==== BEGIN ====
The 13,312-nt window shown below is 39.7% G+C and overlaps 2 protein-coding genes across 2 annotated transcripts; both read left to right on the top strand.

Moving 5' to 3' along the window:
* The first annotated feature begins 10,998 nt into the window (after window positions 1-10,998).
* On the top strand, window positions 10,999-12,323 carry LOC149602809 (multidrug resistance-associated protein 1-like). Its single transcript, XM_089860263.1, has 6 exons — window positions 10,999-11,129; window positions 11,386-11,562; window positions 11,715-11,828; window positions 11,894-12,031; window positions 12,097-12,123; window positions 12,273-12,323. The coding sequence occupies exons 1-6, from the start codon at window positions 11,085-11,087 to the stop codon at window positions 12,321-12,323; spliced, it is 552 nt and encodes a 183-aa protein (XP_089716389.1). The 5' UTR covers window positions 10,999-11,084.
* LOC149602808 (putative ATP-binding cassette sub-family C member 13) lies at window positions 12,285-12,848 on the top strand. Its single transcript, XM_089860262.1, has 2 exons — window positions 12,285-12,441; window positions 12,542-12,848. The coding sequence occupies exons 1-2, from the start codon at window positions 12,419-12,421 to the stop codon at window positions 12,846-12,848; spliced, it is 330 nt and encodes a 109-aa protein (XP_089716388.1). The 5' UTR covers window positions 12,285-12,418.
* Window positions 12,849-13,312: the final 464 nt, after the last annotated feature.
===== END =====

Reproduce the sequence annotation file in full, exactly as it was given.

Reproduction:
The 13,312-nt window shown below is 39.7% G+C and overlaps 2 protein-coding genes across 2 annotated transcripts; both read left to right on the top strand.

Moving 5' to 3' along the window:
* The first annotated feature begins 10,998 nt into the window (after window positions 1-10,998).
* On the top strand, window positions 10,999-12,323 carry LOC149602809 (multidrug resistance-associated protein 1-like). Its single transcript, XM_089860263.1, has 6 exons — window positions 10,999-11,129; window positions 11,386-11,562; window positions 11,715-11,828; window positions 11,894-12,031; window positions 12,097-12,123; window positions 12,273-12,323. The coding sequence occupies exons 1-6, from the start codon at window positions 11,085-11,087 to the stop codon at window positions 12,321-12,323; spliced, it is 552 nt and encodes a 183-aa protein (XP_089716389.1). The 5' UTR covers window positions 10,999-11,084.
* LOC149602808 (putative ATP-binding cassette sub-family C member 13) lies at window positions 12,285-12,848 on the top strand. Its single transcript, XM_089860262.1, has 2 exons — window positions 12,285-12,441; window positions 12,542-12,848. The coding sequence occupies exons 1-2, from the start codon at window positions 12,419-12,421 to the stop codon at window positions 12,846-12,848; spliced, it is 330 nt and encodes a 109-aa protein (XP_089716388.1). The 5' UTR covers window positions 12,285-12,418.
* Window positions 12,849-13,312: the final 464 nt, after the last annotated feature.